However, this brings me to one of the more interesting aspects of the Suikoden universe. Meet Jeane, the excessively beautiful, never aging, witty, clever, and powerful sorceress. She also sells runes. "Enchanting Runemistress" is her theme, and it matches both her looks and personality perfectly. However, I'm not going to review this track here. This piece appears in a longer version on the Suikoden V album, and you can find my review of the track there. "Magnificent Handling of a Broadsword" is a very short piece, but it manages to convey a very large impact in that short amount of time. This is a perfect example of a piece that takes advantage of a large symphonic sound. Fast percussion and string wok provides a fantastic pace for the track, which is highlighted by brass decoration, with a sharp tubular bell piercing through on the strong notes. The piece then takes on what I have come to call a 'pirate rhythm,' which features a heavy 6/8 time and a prominent beat. The instrumentation in this part is quite outstanding, imitating the modern movie scores from the Pirates of the Caribbean franchise. "Ah, the Sparkling Sea! Ah, the Sky!" is another track which takes advantage of a full symphonic sound. If there was an overall theme to represent the Island Nations, this is it. The piece isn't particularly advanced in the way the melodies and counter melodies work with one another, but the full sound is there to back them up. The snare provides an excellent march-like pace to the piece, while the strings and brass bounce effortlessly off one another.

We now enter the final part of the album, and the final part of this review. As with all Suikoden games, the final sequence is quite long, from final battle to the end of the credits and the epilogue, usually close to thirty minutes long. These next few tracks, when combined, fill half the length of the second disc! I won't make you sit that long, but this part in the review will be a feat. I should also point out that all of these final pieces use the 'Suikoden' sound that I mentioned, and they take full advantage of a full symphony of instruments. I'm stating it now, so I don't have to mention it for each track individually. "Decisive Battle Against a Corrupted Soul" is the final battle theme for this game. It is quite dark and epic, and really brings a fantastic close to what the whole story has been about. The first part of the piece focuses on strong instrumental statements, given through brass, percussion, and tubular bells. The next segment allows the strings to provide a wonderful mix of atmosphere and tension, creating a murky mood leading into a strange wailing horn. This horn transitions into the next section, where the piece picks up in speed and energy. Percussion propels the track forward before moving into the main melodic section of the piece. The melody passes back and forth between French horns, cellos, and flutes before all coming together in strong note accents. The pirate rhythm returns, reminding us of the sea theme of the album, where the melody passes once again between strings and flutes. Exclamations are made in the final part of the piece, before a repeat is made. Altogether, while it isn't the best final battle theme, it serves its purpose. I would have liked to see a little more melody, and a little more development of each of the individual parts of the track, but the composition is relatively well done.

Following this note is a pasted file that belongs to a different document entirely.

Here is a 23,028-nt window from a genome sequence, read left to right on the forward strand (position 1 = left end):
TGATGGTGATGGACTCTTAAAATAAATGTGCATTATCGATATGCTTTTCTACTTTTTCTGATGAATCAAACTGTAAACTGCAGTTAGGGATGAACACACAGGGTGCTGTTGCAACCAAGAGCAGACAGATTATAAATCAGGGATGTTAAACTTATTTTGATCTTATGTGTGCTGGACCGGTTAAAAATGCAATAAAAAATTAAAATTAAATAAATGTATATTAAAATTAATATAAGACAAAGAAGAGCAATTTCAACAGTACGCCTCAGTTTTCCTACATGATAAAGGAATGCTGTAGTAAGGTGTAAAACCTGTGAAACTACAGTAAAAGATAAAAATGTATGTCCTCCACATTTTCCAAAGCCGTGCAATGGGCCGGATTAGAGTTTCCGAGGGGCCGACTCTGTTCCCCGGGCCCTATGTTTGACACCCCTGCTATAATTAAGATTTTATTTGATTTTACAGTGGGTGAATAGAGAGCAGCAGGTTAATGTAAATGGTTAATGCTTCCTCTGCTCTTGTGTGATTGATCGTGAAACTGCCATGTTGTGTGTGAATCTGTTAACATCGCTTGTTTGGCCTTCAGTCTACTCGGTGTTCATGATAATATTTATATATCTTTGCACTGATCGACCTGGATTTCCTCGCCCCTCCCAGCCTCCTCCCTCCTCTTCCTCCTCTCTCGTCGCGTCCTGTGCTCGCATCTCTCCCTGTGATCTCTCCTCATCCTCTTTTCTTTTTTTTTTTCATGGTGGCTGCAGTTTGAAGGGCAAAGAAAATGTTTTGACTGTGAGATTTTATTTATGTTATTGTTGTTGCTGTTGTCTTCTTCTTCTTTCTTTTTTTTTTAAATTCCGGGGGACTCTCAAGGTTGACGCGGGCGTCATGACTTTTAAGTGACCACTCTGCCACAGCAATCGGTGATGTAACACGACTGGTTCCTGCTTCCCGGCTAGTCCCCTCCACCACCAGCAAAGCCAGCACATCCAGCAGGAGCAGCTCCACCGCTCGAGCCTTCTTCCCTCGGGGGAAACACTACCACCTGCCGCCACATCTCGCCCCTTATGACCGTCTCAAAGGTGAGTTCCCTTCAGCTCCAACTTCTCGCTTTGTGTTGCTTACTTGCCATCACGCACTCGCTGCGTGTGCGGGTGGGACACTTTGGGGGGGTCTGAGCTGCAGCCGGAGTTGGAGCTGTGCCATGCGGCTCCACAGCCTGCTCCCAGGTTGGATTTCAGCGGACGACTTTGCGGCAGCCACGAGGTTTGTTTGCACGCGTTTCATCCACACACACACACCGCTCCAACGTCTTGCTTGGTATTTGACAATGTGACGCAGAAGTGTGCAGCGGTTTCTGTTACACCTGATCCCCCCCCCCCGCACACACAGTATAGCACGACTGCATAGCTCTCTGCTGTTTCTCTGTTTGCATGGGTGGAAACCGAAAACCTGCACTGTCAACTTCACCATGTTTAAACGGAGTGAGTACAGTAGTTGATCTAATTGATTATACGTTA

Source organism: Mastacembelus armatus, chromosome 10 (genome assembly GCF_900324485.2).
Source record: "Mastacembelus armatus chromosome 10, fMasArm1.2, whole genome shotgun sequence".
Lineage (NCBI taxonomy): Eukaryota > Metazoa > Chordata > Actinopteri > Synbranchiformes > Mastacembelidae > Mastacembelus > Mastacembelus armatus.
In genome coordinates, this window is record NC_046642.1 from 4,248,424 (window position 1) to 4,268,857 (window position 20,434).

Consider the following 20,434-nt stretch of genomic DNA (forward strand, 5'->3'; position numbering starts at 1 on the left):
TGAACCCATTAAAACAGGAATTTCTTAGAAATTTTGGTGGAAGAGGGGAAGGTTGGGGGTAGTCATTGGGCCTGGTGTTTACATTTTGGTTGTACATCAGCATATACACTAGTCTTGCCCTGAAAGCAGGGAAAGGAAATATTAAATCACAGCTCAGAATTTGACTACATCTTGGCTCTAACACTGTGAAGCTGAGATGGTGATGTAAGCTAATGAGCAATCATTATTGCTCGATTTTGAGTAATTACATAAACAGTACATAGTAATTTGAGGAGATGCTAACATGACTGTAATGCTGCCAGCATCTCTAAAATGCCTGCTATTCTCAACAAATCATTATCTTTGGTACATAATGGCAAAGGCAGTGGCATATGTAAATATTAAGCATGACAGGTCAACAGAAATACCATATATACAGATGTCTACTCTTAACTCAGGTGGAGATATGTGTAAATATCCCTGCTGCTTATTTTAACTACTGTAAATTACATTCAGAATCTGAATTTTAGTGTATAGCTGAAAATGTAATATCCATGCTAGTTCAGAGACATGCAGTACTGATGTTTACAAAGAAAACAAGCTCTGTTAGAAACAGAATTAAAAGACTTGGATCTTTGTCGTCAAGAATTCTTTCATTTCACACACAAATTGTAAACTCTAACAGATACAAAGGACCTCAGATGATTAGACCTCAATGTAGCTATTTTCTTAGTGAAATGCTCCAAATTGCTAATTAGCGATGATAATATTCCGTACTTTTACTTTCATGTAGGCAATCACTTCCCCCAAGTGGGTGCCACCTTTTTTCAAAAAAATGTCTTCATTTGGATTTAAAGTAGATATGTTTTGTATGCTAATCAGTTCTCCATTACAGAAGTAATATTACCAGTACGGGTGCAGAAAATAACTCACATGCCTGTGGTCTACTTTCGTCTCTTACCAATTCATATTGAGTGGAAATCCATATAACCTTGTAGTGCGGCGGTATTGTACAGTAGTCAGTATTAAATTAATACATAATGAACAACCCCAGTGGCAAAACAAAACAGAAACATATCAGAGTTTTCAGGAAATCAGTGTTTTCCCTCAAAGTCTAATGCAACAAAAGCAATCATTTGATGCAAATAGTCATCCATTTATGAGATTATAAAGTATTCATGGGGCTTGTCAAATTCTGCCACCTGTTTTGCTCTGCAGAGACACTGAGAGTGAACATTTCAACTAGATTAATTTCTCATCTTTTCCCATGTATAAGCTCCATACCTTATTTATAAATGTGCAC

We are then presented with what every Suikoden fan has come to expect: the 108 Stars of Destiny roll call. During each Suikoden game, the player attempts to recruit 108 characters who each represent a specific star, and who have an important role to play in the fate of the world. The concept of the 108 stars is taken from the classic Chinese novel 'Shui Hu Zhuan' by Shi Nai'an and Luo Guanzhong. At the end of the game, each character that has been recruited is given a short epilogue; a 'where are they now' type explanation of their characters. "Epilogue ~For the 108 Stars~" is the track which plays during this event, and at eight minutes, it's a whopper of a piece. The piece has distinct movements; the first begins with a very welcoming and happy melody. Sweeping strings provide an excellent resource for this melody, and bring a sense of fullness that the track demands. The second section focuses on bells and light strings to provide a counter melody, while the rest of the symphony creates an accompanying layer. We then return to the theme of the first section before repeating the second again. The second movement utilizes cellos and oboes to convey the main theme of the game, which is associated with the Rune of Punishment (more on that later). It is then joined by flutes and harp, which creates a majestically and overwhelmingly beautiful combination of sounds. Violins then take over the melody, and propel it into a string-oriented chord melody. The piece then repeats the first movement, which is expanded with further string and bell work. The piece then transitions into a wonderful ending, full of decorative elements from each instrument, before slowly and quietly dying out. Altogether, the piece is quite moving and exceptionally composed, but part of me still feels like something is lacking. Perhaps I am expecting too much from it, but I would have liked to see a little more variation in the piece. All of the familiar themes though are there, and Masahiko Kimura interpretation of them is quite enjoyable. For another 108 Stars variation, check out my Suikoden V review.